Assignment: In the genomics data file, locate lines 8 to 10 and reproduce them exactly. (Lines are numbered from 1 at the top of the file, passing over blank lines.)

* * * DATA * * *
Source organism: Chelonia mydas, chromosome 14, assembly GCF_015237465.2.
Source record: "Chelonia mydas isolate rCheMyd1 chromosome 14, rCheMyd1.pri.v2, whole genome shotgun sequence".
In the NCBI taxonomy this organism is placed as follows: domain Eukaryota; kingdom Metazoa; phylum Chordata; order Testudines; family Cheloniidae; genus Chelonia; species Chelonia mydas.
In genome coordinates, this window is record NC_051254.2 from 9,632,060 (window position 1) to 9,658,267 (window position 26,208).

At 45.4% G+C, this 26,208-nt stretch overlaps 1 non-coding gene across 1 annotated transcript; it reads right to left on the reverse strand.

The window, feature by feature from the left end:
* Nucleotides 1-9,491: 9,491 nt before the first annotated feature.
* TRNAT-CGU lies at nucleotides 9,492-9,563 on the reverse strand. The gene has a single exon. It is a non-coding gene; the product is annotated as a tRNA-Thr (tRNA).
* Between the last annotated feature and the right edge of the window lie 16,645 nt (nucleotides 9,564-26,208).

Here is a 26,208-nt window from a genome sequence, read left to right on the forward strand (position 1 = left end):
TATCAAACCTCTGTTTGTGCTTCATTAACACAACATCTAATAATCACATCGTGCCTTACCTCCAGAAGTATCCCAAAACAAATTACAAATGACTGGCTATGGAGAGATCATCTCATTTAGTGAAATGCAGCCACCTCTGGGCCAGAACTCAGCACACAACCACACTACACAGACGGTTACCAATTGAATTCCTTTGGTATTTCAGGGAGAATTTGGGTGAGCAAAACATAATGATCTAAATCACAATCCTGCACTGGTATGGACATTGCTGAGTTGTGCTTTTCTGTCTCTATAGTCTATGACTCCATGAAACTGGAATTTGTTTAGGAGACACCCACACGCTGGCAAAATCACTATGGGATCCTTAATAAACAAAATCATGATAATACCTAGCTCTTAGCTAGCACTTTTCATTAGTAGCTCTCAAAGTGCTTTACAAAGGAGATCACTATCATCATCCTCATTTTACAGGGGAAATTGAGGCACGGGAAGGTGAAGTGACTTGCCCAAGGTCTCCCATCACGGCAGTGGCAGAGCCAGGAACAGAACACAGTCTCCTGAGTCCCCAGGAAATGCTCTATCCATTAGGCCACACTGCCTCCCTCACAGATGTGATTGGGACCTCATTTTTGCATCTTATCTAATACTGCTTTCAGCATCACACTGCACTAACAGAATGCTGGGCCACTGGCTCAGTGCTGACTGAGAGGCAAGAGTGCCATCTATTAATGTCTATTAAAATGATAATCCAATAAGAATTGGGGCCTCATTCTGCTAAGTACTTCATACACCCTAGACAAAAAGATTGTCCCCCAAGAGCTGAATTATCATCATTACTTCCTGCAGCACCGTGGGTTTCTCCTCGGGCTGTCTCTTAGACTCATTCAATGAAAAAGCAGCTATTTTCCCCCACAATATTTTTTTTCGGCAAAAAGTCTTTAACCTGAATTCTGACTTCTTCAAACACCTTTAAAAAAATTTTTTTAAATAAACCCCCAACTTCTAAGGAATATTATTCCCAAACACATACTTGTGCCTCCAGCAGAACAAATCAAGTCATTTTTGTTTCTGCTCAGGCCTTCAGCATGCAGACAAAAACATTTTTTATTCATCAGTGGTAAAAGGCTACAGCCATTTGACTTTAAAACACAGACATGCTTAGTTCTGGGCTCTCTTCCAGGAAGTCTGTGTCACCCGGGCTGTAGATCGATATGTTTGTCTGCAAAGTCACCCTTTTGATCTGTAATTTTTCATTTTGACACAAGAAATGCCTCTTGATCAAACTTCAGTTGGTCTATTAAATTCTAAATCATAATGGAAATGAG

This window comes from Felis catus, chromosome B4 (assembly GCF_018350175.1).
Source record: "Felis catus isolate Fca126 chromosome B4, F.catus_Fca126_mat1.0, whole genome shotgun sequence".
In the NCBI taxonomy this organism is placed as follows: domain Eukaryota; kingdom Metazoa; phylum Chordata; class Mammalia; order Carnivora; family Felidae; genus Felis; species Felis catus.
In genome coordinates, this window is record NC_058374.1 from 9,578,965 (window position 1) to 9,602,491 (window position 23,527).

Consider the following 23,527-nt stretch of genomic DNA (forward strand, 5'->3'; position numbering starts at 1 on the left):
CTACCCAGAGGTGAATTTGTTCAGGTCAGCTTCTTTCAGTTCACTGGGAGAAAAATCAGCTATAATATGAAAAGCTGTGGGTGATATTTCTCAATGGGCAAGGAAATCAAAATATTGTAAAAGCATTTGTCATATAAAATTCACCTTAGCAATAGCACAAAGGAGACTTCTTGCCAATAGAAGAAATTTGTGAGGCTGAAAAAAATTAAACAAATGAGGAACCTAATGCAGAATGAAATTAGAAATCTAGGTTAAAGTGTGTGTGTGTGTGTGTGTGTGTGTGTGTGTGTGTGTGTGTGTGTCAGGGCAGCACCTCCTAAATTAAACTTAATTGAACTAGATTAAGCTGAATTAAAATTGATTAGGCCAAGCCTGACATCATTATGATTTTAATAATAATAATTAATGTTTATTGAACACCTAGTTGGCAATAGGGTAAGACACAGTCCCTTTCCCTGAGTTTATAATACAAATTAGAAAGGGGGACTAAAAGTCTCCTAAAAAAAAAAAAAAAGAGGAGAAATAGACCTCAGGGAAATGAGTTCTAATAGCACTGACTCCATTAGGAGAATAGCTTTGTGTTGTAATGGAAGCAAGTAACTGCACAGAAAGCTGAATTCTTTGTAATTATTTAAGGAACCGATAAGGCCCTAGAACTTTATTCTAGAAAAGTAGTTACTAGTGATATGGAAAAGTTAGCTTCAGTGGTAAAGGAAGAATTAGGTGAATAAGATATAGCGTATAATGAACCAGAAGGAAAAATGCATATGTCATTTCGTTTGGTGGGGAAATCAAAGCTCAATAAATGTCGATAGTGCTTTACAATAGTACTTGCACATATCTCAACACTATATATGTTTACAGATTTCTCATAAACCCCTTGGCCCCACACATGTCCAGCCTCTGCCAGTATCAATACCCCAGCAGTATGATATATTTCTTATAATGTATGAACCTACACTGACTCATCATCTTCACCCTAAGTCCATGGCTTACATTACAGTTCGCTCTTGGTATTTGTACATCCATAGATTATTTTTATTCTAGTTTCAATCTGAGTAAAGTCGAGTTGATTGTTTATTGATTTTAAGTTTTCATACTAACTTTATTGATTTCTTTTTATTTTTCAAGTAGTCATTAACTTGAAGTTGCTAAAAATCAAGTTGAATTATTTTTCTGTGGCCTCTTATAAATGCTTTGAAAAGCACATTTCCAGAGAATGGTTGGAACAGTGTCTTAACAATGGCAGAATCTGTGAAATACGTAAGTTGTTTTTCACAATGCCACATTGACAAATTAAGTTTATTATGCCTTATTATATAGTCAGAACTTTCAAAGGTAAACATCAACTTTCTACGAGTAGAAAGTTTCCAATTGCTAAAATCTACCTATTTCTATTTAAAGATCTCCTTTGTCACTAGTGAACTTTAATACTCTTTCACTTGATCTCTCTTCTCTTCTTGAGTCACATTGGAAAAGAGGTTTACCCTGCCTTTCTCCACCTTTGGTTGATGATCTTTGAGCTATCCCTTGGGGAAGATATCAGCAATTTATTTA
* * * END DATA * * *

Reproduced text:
* TRNAT-CGU lies at nucleotides 9,492-9,563 on the reverse strand. The gene has a single exon. It is a non-coding gene; the product is annotated as a tRNA-Thr (tRNA).
* Between the last annotated feature and the right edge of the window lie 16,645 nt (nucleotides 9,564-26,208).

Here is a 26,208-nt window from a genome sequence, read left to right on the forward strand (position 1 = left end):